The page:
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Studies in International Corporate Finance and Governance Systems: A Comparison of the U.S., Japan, and Europe
by:Jr. Chew, Donald H.
The past decade has given rise to a growing debate over the relative efficiency of different national economic systems. There are two basic corporate finance and governance systems that predominate in today's developed economies. One is the Anglo-American market based model, with widely dispersed shareholders and a fairly vigorous corporate control...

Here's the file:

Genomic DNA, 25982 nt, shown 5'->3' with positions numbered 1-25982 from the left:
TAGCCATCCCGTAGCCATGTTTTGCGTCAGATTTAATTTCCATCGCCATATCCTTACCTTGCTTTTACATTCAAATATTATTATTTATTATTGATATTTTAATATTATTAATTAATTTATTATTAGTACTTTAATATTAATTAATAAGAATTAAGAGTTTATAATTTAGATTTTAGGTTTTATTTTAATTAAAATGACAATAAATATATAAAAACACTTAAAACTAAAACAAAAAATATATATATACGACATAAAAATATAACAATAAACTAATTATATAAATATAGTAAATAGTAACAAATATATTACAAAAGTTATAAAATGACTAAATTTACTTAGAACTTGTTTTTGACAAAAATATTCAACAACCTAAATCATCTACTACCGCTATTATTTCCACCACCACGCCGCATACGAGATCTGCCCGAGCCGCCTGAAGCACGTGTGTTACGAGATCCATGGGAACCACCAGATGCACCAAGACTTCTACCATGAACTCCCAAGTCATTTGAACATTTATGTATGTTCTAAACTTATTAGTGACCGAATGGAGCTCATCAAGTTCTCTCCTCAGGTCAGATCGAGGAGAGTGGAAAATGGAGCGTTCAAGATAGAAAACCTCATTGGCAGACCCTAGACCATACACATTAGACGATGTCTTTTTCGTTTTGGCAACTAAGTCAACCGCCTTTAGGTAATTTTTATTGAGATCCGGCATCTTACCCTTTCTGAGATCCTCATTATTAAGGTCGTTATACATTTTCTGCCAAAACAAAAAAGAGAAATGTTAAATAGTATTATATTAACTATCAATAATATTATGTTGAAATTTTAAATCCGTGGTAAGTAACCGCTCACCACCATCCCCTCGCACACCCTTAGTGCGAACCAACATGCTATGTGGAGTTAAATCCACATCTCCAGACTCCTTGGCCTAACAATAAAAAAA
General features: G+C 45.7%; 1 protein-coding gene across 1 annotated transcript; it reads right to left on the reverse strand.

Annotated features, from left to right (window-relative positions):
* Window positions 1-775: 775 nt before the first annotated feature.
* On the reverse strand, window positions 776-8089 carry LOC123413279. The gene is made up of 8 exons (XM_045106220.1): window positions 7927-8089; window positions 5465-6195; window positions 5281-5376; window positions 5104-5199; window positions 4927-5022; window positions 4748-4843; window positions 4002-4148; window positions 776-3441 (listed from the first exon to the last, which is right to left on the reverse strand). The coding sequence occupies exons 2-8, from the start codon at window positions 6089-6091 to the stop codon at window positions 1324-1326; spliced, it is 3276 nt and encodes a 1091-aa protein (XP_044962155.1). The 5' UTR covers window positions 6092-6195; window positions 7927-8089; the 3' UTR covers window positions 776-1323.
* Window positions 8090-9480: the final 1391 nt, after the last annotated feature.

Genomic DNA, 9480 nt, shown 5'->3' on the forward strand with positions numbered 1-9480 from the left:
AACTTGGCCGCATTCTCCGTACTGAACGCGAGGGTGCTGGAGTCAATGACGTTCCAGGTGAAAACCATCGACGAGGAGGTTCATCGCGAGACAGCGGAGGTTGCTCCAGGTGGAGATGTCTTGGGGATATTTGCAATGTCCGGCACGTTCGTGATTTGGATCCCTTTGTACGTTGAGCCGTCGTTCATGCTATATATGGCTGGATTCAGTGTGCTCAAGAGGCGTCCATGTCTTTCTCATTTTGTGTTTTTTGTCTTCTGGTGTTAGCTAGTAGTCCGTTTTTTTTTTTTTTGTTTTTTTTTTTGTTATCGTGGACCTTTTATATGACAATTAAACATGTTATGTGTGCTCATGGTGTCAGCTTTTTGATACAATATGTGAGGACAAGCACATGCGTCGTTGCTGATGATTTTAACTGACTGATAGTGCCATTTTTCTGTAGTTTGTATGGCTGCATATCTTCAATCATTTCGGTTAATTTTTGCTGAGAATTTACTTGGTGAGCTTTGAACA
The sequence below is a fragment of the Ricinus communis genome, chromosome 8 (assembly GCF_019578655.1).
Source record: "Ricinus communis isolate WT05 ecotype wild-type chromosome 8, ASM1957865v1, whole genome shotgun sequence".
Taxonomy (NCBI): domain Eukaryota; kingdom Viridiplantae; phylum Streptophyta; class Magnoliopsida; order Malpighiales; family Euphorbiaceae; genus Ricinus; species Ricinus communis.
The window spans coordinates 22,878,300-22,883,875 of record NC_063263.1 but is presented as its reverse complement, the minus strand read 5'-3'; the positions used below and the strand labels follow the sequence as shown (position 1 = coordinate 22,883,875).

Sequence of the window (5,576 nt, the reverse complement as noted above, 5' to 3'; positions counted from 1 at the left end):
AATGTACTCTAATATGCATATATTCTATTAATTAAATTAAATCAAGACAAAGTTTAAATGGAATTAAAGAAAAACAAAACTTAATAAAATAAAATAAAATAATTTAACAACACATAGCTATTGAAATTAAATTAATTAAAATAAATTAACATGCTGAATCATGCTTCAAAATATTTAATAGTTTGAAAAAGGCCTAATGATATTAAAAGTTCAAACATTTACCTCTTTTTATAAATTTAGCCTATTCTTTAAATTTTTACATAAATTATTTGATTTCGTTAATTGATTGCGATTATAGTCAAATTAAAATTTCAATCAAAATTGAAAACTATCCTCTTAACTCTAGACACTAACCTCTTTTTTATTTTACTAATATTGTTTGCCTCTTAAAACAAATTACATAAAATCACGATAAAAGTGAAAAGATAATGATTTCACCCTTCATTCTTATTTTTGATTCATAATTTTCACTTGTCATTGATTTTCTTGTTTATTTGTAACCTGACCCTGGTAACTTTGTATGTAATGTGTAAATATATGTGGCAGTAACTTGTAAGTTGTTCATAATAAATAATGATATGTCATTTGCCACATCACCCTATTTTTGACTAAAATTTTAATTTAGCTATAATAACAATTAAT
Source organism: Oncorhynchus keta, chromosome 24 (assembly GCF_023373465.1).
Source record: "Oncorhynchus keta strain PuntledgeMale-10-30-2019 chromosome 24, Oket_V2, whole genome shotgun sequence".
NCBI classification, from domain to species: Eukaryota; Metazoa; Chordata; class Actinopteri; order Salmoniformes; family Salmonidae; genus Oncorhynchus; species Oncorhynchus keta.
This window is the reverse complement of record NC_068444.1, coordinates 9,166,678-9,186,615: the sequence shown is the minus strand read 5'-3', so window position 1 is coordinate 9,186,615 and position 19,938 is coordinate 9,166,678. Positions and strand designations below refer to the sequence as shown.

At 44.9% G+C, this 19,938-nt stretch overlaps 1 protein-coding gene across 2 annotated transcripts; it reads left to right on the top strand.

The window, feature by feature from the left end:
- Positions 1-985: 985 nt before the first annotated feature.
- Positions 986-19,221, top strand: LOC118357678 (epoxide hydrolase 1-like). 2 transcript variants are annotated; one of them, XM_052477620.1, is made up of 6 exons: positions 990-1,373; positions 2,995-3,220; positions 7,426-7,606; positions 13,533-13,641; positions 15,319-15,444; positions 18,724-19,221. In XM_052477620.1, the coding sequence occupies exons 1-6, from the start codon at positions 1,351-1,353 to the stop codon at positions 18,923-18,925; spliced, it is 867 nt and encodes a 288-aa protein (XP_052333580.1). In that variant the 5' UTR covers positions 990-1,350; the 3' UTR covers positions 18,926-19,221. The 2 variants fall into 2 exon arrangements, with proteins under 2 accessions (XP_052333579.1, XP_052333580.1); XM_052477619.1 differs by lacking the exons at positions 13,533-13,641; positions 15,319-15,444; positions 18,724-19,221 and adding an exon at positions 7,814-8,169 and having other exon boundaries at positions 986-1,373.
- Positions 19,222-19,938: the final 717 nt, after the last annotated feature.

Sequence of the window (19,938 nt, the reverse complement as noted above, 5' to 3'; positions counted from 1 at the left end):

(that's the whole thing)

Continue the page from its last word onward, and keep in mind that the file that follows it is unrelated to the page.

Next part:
The past decade has given rise to a growing debate over the relative efficiency of different national economic systems. There are two basic corporate finance and governance systems that predominate in today's developed economies. One is the Anglo-American market based model, with widely dispersed shareholders and a fairly vigorous corporate control market. The other is the Japanese and German relationship based system, with its large bank and intercorporate holdings (and conspicuous absence of takeovers). Given the increasing globalization of business, which of these two systems can be expected to prevail over time? Or will the most valuable aspects of each be blended into a single new system? The story now being told by economists and management experts -- one that this book presents -- is a complicated one. Here is a sampling of the arguments:Corporate strategist Michael Porter states that the U.S. system of allocating capital both within and across companies appears to be failing because of both capital market and internal pressures on U.S. companies to underinvest in the relatively intangible assets that contribute to corporate capabilities. In contrast to Porter, financial economist Michael Jensen maintains that the most formidable challenge now facing the U.S. economy -- and, indeed, the economies of all industrialized nations -- is the corporate overinvestment problem, a problem that was addressed in the U.S. by the leveraged restructuring of the 1980s. Nobel-Prize economist Merton Miller answers both Porters concern about U.S. underinvestment and Jensens pessimism about U.S. control systems with a classic defense of the shareholder-value principle. Corporate strategist C.K. Prahalad, unconvinced by the arguments of both Miller and Jensen, challenges the wisdom of corporate Americas commitment to maximizing shareholder value. In a roundtable discussion, Prahalad debates with shareholder value advocate Bennett Stewart about the effects of shareholder primacy in the U.S. and its absence in Japan.Studies in International Corporate Finance and Governance Systems consists of 28 articles (and two roundtable discussions) written by academic and management experts in the fields of corporate finance and governance. Given its commitment to translating outstanding academic research into relatively plain English for practicing businessmen, this text should prove especially useful for corporate executives as well as students in MBA and executive development programs.
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